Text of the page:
5-Methoxypsoralen (5-MOP), also called bergapten, belongs to the furanocoumarin class of natural products (Figure 1). The cytotoxic effects of 5-methoxypsoralen against U87MG human glioblastoma cells were evaluated by MTS cell viability assay. The findings revealed that 5-methoxypsoralen effectively inhibits the growth of U87MG cells. The results are graphically depicted in Figure 2 and show that the drug induced both time-dependent and concentration-dependent cytotoxic effects. It was observed that a 75 µM dose of the drug led to 92.1% and 99.3% cell growth inhibition at 48 h and 72 h respectively. The potency of the drug was also assessed by calculating the IC50 value, which was found to be 22.7 µM after 48 h incubation time and 12.9 µM after 72 h incubation.

Morphological changes induced by 5-methoxypsoralen in U87MG human glioblastoma cells

The fact that 5-methoxypsoralen induced apoptotic-related morphological changes in U87MG human glioblastoma cells was demonstrated using inverted phase contrast microscopy. Treatment of cells with 5, 20 and 50 µM of 5-methoxypsoralen led to a substantial decrease of cell count along with distorted cell morphology. As compared to the untreated control cells, 5-methoxypsoralen-treated cells at concentrations of 5, 20 and 50 µM resulted in drastic changes in cell morphology including rounding and withering of cells with unsystematic cell layers (Figures 3 A–D).

Apoptotic morphological changes induced by 5-methoxypsoralen in U87MG human glioblastoma cells

To further substantiate that 5-methoxypsoralen does indeed induce apoptotic morphological changes in U87MG human glioblastoma cell, fluorescence microscopy with acridine orange/propidium iodide double staining was used. The findings of this assay are depicted in Figure 4, which indicates that untreated control cells exhibited normal green fluorescence (green arrows in Figure 4) while 5-methoxypsoralen-treated cells showed orange/red fluorescence (yellow arrows in Figure 4) indicative of the fact that higher doses of the drug led to significant levels of apoptosis. A dose-dependent relationship was observed between the 5-methoxypsoralen concentration to which the cells were subjected and the percentage of apoptotic cells.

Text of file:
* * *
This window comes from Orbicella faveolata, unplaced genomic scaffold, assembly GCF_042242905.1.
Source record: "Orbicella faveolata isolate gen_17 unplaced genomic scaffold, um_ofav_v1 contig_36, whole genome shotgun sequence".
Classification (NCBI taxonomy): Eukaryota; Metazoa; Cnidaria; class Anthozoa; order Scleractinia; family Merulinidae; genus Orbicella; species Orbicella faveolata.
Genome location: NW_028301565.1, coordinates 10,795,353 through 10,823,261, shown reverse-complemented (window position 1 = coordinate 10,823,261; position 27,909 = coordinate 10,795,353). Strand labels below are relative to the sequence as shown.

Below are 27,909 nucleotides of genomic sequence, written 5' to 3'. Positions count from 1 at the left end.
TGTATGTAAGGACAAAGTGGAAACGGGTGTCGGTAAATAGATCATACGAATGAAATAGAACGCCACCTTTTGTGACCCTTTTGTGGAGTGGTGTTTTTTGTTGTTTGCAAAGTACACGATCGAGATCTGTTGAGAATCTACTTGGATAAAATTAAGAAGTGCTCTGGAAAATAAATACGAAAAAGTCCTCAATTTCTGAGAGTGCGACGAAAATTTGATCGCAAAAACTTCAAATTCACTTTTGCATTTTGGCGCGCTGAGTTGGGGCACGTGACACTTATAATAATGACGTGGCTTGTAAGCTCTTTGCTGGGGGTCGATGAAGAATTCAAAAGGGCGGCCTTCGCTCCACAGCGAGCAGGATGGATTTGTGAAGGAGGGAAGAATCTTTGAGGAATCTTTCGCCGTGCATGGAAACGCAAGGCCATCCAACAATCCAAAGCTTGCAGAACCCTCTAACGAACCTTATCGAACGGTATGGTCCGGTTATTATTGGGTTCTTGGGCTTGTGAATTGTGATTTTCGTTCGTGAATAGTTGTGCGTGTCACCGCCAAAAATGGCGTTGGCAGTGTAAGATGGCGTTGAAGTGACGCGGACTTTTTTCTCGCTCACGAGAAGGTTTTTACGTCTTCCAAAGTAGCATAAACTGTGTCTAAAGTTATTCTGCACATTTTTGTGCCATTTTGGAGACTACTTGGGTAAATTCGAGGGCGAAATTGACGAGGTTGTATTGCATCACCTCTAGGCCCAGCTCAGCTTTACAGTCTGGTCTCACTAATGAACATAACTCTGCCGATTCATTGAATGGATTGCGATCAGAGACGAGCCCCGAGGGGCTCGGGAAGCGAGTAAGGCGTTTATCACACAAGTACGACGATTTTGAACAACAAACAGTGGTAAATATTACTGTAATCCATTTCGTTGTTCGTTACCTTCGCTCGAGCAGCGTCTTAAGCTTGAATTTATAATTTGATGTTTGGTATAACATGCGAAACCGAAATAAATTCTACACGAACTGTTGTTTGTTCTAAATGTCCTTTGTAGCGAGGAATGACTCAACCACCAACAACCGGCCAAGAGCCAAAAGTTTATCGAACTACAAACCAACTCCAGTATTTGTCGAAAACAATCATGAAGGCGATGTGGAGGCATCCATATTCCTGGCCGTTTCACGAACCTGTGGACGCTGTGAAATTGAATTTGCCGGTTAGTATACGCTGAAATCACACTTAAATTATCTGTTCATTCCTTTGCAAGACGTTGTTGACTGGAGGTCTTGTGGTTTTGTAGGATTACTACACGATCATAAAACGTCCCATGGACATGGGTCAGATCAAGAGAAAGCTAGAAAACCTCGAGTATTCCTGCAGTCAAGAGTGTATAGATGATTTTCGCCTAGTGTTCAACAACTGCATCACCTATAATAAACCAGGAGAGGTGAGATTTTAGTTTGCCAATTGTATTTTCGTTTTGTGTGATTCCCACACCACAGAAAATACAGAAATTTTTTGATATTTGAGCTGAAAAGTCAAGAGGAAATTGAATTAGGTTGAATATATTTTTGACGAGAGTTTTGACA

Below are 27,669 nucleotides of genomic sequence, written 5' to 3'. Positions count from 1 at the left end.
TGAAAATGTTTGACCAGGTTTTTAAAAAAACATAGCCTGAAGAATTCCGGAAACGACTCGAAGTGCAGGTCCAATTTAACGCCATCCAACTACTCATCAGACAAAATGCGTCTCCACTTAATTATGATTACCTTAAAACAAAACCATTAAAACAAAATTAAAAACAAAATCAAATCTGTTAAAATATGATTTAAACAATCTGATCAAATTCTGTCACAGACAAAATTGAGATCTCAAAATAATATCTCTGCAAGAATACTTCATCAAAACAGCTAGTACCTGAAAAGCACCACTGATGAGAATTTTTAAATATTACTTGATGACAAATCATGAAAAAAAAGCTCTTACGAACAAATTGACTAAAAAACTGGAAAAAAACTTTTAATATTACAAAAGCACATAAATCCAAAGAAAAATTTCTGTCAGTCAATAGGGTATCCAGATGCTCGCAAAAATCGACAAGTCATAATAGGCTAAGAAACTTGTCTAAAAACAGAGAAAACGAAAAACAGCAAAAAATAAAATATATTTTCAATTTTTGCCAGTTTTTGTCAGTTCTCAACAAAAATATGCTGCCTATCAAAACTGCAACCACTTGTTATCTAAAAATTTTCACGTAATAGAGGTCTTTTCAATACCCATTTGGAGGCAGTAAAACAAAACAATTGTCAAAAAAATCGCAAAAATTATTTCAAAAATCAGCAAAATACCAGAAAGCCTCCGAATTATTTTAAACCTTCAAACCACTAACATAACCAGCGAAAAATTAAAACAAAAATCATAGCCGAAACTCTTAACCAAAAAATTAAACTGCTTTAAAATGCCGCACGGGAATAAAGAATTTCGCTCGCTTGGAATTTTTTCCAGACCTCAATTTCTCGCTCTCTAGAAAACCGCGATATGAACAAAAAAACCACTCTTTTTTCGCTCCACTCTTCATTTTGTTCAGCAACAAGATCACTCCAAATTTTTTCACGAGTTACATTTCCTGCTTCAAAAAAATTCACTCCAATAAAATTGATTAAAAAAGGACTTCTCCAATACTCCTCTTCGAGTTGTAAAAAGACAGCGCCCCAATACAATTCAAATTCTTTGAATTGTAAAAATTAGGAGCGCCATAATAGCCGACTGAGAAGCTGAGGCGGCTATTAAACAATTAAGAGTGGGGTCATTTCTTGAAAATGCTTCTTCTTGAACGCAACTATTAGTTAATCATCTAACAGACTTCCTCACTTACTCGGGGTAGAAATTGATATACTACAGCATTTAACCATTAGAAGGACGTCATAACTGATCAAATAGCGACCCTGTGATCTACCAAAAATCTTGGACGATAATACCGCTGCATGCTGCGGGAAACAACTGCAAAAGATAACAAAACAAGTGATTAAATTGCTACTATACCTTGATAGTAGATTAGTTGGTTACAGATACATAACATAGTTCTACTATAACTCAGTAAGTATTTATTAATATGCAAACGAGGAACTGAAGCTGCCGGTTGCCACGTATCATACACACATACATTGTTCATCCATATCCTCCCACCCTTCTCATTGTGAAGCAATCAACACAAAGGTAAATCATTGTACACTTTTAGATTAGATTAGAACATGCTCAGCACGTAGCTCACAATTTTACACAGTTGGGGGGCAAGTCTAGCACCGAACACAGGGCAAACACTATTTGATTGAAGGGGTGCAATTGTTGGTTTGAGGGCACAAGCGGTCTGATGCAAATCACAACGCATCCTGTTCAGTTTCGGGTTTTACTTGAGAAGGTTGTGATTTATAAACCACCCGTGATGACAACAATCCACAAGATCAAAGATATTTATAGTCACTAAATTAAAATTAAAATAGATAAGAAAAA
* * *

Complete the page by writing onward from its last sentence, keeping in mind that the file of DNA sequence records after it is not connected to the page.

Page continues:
5-Methoxypsoralen led to DNA damage in U87MG human glioblastoma cells

DNA damage which was induced by 5-metho-xypsoralen in U87MG human glioblastoma cells was examined using gel electrophoresis, which involves the formation of a DNA ladder. The findings of this assay are depicted in Figure 5 and indicate that DNA ladder formation was observed and this effect increased with increasing doses of 5-methoxypsoralen. In the case of the untreated control group, no such DNA laddering was seen, indicating no DNA damage at all. The DNA fragmentation is believed to be a hallmark of the apoptotic process which initiates within the cell, further confirming that the drug led to cell death through inducing apoptosis.

5-Methoxypsoralen induces G2/M cell cycle arrest in U87MG human glioblastoma cells

In this experiment, the effects of 5-methoxypsoralen on the cell cycle progression was examined using flow cytometry. It was observed that 5-methoxypsoralen has a tendency to disrupt the normal cell cycle in these cells. The findings are shown in Figure 6, and reveal that the untreated control cells showed only 14.8% of cells in the G2/M phase of the cell cycle. However, on treating cells with 5, 20 and 50 µM doses of 5-methoxypsoralen, the percentage of G2/M phase cells increased to 19.2%, 47.3% and 68.3% respectively. Thus it can be concluded from this experiment that 5-methoxypsoralen induces apoptosis by inducing G2/M phase cell cycle arrest.

5-Methoxypsoralen led to autophagic cell death in U87MG human glioblastoma cells

Transmission electron microscopy was used to study the effect of 5-methoxypsoralen on autophagic cell death in U87MG human glioblastoma cells. The findings are shown in Figure 7 and indicate that as compared to the untreated control group (Figure 7 A), which showed normal ultrastructural cellular morphology with no signs of vacuoles, 5-methoxypsoralen-treated cells exhibited altered cell ultrastructure with the appearance of autophagic vacuoles. The number of these autophagic vacuoles also increased with increasing doses of the drug (Figures 7 B–D).

5-Methoxypsoralen led to downregulation of m-TOR/PI3K/AKT signaling cascade